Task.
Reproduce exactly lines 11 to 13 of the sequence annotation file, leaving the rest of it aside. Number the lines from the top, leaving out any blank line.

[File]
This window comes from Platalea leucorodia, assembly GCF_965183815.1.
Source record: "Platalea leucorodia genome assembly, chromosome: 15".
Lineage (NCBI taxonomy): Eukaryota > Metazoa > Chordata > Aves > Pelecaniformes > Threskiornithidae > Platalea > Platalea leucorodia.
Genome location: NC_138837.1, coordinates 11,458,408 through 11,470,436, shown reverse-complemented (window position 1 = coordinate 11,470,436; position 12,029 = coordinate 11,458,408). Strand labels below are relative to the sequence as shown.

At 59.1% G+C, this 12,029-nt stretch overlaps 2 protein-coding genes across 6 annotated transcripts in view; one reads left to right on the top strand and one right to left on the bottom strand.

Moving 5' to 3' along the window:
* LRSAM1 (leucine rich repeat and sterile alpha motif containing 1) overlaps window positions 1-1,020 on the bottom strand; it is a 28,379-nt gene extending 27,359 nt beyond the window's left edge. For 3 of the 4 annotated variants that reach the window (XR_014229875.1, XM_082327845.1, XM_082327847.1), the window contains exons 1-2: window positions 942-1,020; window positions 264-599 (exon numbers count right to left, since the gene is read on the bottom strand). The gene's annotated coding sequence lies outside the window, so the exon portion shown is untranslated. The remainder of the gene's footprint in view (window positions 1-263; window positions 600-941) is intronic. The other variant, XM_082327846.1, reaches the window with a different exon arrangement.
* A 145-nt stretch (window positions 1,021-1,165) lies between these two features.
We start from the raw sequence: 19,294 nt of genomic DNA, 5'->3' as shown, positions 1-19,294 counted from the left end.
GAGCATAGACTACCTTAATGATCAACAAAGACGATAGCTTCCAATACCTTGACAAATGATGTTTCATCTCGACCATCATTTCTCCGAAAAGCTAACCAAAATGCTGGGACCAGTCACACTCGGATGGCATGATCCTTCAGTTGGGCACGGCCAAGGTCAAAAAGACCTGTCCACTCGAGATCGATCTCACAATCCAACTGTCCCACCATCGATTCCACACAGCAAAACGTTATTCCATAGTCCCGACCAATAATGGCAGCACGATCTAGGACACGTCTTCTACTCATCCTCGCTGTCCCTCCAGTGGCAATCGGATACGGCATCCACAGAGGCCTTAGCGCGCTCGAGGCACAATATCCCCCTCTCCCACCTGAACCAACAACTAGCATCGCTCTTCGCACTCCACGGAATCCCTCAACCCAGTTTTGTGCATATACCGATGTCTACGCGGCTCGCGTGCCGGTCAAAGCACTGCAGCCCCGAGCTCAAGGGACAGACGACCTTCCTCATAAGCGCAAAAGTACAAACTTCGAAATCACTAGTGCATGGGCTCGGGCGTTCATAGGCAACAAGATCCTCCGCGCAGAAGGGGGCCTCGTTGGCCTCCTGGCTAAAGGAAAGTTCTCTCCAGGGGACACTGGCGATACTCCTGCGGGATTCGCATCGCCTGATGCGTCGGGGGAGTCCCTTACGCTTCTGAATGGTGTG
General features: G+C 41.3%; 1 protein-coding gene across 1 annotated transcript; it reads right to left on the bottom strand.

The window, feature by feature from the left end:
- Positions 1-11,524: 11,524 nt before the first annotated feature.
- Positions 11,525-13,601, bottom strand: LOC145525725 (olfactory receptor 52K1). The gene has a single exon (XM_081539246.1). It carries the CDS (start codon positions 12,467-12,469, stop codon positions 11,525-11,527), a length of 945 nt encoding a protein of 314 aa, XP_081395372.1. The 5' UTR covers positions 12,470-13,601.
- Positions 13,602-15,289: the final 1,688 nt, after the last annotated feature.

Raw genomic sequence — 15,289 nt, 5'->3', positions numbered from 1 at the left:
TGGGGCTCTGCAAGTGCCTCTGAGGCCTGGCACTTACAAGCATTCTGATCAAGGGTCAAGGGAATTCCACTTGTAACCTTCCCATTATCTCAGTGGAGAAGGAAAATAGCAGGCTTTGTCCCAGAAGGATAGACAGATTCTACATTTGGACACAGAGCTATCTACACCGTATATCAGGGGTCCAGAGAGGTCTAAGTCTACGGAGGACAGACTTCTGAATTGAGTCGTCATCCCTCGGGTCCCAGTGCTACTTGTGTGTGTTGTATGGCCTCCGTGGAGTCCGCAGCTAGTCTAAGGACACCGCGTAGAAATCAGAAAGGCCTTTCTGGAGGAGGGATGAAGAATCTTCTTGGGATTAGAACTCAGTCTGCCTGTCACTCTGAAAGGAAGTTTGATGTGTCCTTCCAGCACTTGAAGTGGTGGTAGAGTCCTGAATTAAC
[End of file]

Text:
General features: G+C 41.3%; 1 protein-coding gene across 1 annotated transcript; it reads right to left on the bottom strand.

The window, feature by feature from the left end:
- Positions 1-11,524: 11,524 nt before the first annotated feature.